Show 006: March 2008
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NewsThe bulbs are out in my garden and it’s the beginning of the literature festival season. I’ve just taken part in the Headingley Literature Festival, and Huddersfield , and am looking forward to the second incarnation of Scarborough’s festival in April. Literature festivals have really grown in numbers over the last few years. I would love to hear from you about festivals near you, whether local or national. The Scarborough Literature Festival is billing itself as The Long Weekend where you can spend the whole time, enjoying talking about books and meeting authors.
Book ReviewThis month’s book is The Island of Lost Souls, set in a near future where the country is involved in a war for democracy, and Fin our hero, a young man of twenty four is wanting to avoid conscription. I first read this book about eighteen months ago for an event in North Wales. It grabbed me by the throat from the first page. In a nail-bitingly tense narrative we read about Fin’s quest for survival where he has a stark choice - to go to war or go on the run. I know that comparisons have been made with Ian McEwan and Iain Banks, but Martyn Bedford has his own style, and, written in beautiful English, the book is chockful of ideas and debate. I am sure you will enjoy it as much as I did.
I talk to Martyn Bedford about the writing of The Island of Lost Souls and his first novel Acts of Revision.
The Island of Lost Souls has its roots a long way back. I was in my twenties when the Falklands War was happening and I was a typical lefty pacifist, and I think the idea of an anti-war novel was rooted in that time, but I didn’t do anything about it then. The first invasion of Iraq brought my anti-war leanings to the surface. The thing I was trying to avoid was another Vietnam draft-dodger novel; I thought the best thing to do was to set it in a near future where conscription was introduced. I think one thing you can do as a writer is to live out some elements in your life that you can’t do in reality. I wanted to challenge a government’s right to embark on such a war.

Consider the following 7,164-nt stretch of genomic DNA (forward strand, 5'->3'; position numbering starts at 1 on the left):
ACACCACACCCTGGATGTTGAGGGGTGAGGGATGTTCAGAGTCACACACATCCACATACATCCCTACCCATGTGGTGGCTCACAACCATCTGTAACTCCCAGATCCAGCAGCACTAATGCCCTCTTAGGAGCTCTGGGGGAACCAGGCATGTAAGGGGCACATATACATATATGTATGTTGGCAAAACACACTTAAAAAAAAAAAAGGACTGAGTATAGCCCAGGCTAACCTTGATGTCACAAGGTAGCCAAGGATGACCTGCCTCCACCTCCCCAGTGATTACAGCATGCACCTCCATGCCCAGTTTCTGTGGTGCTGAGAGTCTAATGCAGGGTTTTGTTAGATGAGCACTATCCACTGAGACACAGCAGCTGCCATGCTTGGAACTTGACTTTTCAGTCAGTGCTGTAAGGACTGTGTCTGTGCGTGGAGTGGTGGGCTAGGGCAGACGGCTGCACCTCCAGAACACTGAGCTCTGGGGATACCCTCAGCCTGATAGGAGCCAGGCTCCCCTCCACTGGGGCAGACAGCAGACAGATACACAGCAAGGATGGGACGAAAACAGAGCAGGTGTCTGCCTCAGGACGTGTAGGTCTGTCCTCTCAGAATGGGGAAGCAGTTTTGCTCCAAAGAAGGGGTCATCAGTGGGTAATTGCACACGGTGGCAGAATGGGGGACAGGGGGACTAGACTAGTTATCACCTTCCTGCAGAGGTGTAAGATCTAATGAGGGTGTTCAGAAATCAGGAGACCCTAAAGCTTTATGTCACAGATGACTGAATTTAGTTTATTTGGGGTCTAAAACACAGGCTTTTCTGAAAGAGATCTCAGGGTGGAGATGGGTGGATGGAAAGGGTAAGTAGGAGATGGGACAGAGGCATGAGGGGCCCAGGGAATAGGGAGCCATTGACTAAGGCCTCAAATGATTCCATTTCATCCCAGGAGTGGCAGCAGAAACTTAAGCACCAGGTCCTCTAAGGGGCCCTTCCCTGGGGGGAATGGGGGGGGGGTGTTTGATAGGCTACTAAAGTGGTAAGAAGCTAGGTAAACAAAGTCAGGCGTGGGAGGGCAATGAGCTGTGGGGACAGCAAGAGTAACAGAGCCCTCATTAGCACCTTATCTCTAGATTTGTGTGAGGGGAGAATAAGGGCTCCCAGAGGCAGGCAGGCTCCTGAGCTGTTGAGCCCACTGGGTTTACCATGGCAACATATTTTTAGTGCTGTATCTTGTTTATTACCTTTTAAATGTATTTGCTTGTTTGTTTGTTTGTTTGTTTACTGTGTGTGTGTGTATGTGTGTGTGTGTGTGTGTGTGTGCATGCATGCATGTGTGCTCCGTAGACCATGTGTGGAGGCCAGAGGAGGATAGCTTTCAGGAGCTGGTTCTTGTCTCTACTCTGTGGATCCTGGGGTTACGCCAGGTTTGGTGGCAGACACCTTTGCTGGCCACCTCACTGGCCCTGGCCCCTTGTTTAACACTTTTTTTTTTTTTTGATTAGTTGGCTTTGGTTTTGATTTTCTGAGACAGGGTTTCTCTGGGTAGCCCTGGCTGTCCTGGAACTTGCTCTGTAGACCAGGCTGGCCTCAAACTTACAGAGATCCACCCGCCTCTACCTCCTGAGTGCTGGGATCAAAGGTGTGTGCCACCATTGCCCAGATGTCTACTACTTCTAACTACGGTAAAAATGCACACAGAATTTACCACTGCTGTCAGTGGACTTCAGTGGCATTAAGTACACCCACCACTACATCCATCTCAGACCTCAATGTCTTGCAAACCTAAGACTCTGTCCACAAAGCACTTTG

I’ve been doing lots of reader’s groups, and public readings, around the book, and the war as a topic doesn’t seem to crop up very often. People seem to be more interested in the dystopia I’ve created rather than the war. I do base the novel in the Scilly Isles, but the world I’ve created is a hybrid of Britain and America. The first edition was published in 2006, it feels very long ago now. When you’re writing something new, the last thing feels far away.. My mind it too occupied by what I’m writing at the moment. I flourished in English at school and wanted to go onto journalism, I was always writing short stories and the first chapters of novels. By the end of my twenties I was more interested in writing fiction than journalism.
My first novel was called Acts of Revision and it was published in 1996. I had read my old schools reports and was staggered by the low opinion that teachers seemed to have of me. I had a hero who was psychologically disturbed ,and, clearing out after his mother’s death, finds his old reports. He tracks his old teachers down and enacts various revenges against them. There’s always one teacher in our life that we remember with dislike.
I’ve more or less wrapped my present novel up. It’s called The Fifth Tenant, set in Kentish Town in London, where a number of people lived in a shared house. I tell their individual and intersecting stories.
I don’t make a conscious decision to make each novel different from my others, but I’ve always been easily bored, I’ve always chopped and changed. I’d find it boring to write genre books like crime or sci-fi. As a writer you need to go with the grain of your own creative processes.
The best things in my life as a novelist are that I actually love using words, which why I was attracted to journalism in the first place. Being a writer can be very frustrating, but when you produce a piece of writing you enjoyed writing that’s great. Funnily enough I’ve just started writing poetry again for the first time in about twenty years; it’s wonderful concentrating on the individual word or image.